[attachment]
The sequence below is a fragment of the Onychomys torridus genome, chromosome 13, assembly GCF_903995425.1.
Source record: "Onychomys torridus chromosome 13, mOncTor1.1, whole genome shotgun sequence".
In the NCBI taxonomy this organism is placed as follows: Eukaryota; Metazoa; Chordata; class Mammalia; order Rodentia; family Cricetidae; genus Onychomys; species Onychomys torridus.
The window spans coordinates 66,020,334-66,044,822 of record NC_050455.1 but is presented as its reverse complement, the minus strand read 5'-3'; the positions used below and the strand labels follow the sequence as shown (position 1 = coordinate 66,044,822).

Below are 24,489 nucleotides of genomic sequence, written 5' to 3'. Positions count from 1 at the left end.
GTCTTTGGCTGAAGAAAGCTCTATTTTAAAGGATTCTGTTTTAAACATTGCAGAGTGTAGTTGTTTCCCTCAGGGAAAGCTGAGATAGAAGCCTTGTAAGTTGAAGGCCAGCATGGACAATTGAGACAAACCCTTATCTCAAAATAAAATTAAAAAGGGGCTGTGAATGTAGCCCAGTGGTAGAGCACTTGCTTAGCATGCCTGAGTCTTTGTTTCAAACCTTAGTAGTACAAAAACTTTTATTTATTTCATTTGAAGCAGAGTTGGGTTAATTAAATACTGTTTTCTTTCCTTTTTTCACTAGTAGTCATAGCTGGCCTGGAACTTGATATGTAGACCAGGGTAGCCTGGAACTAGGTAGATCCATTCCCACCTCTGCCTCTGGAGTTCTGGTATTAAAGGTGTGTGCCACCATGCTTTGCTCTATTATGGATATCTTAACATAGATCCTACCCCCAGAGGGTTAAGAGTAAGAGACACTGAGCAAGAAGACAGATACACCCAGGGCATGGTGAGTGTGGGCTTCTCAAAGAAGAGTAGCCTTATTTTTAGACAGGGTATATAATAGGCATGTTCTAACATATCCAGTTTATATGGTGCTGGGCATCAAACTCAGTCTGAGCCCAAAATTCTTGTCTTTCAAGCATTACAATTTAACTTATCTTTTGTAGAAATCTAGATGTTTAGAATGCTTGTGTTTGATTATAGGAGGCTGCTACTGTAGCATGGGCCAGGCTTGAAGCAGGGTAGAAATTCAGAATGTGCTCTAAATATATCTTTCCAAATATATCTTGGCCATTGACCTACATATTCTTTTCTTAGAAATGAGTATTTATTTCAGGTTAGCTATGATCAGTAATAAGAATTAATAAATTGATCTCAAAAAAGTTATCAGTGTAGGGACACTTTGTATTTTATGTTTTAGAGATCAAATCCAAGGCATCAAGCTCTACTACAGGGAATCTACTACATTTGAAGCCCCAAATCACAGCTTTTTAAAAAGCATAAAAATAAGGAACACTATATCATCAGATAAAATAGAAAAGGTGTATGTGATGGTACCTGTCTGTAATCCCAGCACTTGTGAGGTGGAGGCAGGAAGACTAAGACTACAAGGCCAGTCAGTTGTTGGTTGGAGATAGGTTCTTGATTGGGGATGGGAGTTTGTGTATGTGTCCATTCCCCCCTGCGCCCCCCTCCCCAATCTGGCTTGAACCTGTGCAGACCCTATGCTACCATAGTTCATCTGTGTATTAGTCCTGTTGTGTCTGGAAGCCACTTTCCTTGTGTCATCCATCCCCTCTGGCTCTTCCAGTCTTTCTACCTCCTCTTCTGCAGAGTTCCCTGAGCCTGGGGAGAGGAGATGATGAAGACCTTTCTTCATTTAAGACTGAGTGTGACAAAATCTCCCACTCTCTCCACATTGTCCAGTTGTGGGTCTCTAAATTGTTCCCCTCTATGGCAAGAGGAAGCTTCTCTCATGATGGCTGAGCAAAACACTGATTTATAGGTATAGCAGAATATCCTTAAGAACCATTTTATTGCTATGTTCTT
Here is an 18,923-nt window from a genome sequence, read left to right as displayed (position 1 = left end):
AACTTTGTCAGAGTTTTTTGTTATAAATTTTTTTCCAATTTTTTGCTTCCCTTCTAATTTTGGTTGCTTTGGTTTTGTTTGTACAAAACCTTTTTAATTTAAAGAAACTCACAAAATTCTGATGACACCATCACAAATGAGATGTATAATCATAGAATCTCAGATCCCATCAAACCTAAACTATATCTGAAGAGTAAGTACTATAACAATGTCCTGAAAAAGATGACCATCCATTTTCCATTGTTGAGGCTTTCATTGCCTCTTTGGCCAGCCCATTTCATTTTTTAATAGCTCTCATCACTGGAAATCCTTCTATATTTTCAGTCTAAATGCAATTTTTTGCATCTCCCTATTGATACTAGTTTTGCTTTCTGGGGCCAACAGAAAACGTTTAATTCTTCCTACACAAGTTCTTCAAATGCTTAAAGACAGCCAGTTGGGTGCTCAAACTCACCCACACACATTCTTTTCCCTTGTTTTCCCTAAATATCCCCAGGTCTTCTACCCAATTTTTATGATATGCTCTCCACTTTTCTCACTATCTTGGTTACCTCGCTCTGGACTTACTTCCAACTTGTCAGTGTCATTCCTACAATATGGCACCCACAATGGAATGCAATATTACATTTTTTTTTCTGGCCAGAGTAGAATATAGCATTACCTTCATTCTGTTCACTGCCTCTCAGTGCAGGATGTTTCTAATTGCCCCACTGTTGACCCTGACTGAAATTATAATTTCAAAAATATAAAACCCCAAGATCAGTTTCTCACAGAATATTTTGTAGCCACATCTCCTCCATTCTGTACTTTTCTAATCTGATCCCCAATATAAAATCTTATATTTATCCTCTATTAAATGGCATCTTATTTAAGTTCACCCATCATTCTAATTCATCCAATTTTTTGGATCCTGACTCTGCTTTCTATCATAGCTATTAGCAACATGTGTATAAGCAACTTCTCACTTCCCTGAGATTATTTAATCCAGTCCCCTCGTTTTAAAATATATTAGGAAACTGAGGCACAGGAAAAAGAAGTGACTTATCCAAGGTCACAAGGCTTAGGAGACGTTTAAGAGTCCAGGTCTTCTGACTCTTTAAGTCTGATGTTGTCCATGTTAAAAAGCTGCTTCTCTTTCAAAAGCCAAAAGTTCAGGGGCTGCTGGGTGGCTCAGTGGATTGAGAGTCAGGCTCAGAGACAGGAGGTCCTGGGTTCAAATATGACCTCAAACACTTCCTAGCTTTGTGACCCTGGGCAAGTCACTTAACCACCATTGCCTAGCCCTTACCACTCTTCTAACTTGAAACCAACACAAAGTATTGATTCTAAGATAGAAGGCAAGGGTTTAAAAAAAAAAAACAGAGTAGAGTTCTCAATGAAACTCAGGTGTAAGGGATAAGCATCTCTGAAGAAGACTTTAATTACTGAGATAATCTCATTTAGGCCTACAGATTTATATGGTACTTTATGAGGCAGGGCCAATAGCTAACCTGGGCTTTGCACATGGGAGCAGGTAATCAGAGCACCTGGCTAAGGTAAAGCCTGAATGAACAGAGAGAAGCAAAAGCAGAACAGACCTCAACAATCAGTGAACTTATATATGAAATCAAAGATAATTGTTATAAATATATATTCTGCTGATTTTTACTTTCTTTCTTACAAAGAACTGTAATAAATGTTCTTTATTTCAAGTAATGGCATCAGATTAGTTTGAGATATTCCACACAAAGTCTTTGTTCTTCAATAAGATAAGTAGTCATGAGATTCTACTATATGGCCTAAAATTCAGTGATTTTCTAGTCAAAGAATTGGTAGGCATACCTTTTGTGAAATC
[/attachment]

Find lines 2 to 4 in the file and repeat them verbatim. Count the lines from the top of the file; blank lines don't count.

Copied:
Source record: "Onychomys torridus chromosome 13, mOncTor1.1, whole genome shotgun sequence".
In the NCBI taxonomy this organism is placed as follows: Eukaryota; Metazoa; Chordata; class Mammalia; order Rodentia; family Cricetidae; genus Onychomys; species Onychomys torridus.
The window spans coordinates 66,020,334-66,044,822 of record NC_050455.1 but is presented as its reverse complement, the minus strand read 5'-3'; the positions used below and the strand labels follow the sequence as shown (position 1 = coordinate 66,044,822).